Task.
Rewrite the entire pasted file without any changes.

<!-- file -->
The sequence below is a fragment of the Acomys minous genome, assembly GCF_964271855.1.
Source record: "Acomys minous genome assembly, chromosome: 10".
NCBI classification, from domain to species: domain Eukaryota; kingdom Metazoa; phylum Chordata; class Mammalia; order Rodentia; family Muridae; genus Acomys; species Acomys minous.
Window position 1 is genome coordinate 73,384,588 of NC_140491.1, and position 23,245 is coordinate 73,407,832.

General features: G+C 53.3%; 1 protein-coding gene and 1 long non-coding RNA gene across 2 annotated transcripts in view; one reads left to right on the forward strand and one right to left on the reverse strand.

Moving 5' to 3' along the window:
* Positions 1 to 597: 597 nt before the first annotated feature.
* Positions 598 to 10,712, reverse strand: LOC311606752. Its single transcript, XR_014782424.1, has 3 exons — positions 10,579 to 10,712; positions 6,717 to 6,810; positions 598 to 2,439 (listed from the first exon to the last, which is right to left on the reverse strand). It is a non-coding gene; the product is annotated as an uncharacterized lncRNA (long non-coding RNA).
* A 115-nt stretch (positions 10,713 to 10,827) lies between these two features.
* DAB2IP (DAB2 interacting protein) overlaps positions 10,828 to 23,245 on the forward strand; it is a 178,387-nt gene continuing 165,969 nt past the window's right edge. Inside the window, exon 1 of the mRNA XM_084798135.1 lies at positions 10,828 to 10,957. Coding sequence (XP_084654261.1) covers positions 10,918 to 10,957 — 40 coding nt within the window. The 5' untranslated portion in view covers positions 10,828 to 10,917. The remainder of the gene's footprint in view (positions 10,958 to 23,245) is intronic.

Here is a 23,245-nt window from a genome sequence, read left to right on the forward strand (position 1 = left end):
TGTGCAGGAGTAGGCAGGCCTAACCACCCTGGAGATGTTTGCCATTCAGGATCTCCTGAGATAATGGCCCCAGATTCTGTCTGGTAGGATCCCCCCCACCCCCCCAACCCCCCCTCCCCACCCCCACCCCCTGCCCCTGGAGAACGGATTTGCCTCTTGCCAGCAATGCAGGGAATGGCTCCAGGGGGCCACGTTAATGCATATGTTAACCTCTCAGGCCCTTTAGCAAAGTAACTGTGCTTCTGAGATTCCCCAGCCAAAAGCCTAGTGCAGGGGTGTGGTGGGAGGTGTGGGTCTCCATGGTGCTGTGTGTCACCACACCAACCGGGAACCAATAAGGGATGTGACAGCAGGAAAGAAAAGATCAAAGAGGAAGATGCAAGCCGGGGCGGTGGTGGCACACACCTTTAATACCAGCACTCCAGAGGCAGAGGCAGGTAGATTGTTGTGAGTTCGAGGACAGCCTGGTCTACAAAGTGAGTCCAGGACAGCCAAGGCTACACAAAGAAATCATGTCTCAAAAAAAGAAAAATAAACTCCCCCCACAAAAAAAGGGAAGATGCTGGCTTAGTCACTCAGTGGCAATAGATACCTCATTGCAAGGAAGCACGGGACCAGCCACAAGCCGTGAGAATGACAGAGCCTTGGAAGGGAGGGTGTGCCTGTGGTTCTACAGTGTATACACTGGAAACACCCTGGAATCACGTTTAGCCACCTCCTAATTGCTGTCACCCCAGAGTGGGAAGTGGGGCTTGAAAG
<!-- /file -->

The sequence below is a fragment of the Acomys minous genome, assembly GCF_964271855.1.
Source record: "Acomys minous genome assembly, chromosome: 10".
NCBI classification, from domain to species: domain Eukaryota; kingdom Metazoa; phylum Chordata; class Mammalia; order Rodentia; family Muridae; genus Acomys; species Acomys minous.
Window position 1 is genome coordinate 73,384,588 of NC_140491.1, and position 23,245 is coordinate 73,407,832.

General features: G+C 53.3%; 1 protein-coding gene and 1 long non-coding RNA gene across 2 annotated transcripts in view; one reads left to right on the forward strand and one right to left on the reverse strand.

Moving 5' to 3' along the window:
* Positions 1 to 597: 597 nt before the first annotated feature.
* Positions 598 to 10,712, reverse strand: LOC311606752. Its single transcript, XR_014782424.1, has 3 exons — positions 10,579 to 10,712; positions 6,717 to 6,810; positions 598 to 2,439 (listed from the first exon to the last, which is right to left on the reverse strand). It is a non-coding gene; the product is annotated as an uncharacterized lncRNA (long non-coding RNA).
* A 115-nt stretch (positions 10,713 to 10,827) lies between these two features.
* DAB2IP (DAB2 interacting protein) overlaps positions 10,828 to 23,245 on the forward strand; it is a 178,387-nt gene continuing 165,969 nt past the window's right edge. Inside the window, exon 1 of the mRNA XM_084798135.1 lies at positions 10,828 to 10,957. Coding sequence (XP_084654261.1) covers positions 10,918 to 10,957 — 40 coding nt within the window. The 5' untranslated portion in view covers positions 10,828 to 10,917. The remainder of the gene's footprint in view (positions 10,958 to 23,245) is intronic.

Here is a 23,245-nt window from a genome sequence, read left to right on the forward strand (position 1 = left end):
TGTGCAGGAGTAGGCAGGCCTAACCACCCTGGAGATGTTTGCCATTCAGGATCTCCTGAGATAATGGCCCCAGATTCTGTCTGGTAGGATCCCCCCCACCCCCCCAACCCCCCCTCCCCACCCCCACCCCCTGCCCCTGGAGAACGGATTTGCCTCTTGCCAGCAATGCAGGGAATGGCTCCAGGGGGCCACGTTAATGCATATGTTAACCTCTCAGGCCCTTTAGCAAAGTAACTGTGCTTCTGAGATTCCCCAGCCAAAAGCCTAGTGCAGGGGTGTGGTGGGAGGTGTGGGTCTCCATGGTGCTGTGTGTCACCACACCAACCGGGAACCAATAAGGGATGTGACAGCAGGAAAGAAAAGATCAAAGAGGAAGATGCAAGCCGGGGCGGTGGTGGCACACACCTTTAATACCAGCACTCCAGAGGCAGAGGCAGGTAGATTGTTGTGAGTTCGAGGACAGCCTGGTCTACAAAGTGAGTCCAGGACAGCCAAGGCTACACAAAGAAATCATGTCTCAAAAAAAGAAAAATAAACTCCCCCCACAAAAAAAGGGAAGATGCTGGCTTAGTCACTCAGTGGCAATAGATACCTCATTGCAAGGAAGCACGGGACCAGCCACAAGCCGTGAGAATGACAGAGCCTTGGAAGGGAGGGTGTGCCTGTGGTTCTACAGTGTATACACTGGAAACACCCTGGAATCACGTTTAGCCACCTCCTAATTGCTGTCACCCCAGAGTGGGAAGTGGGGCTTGAAAG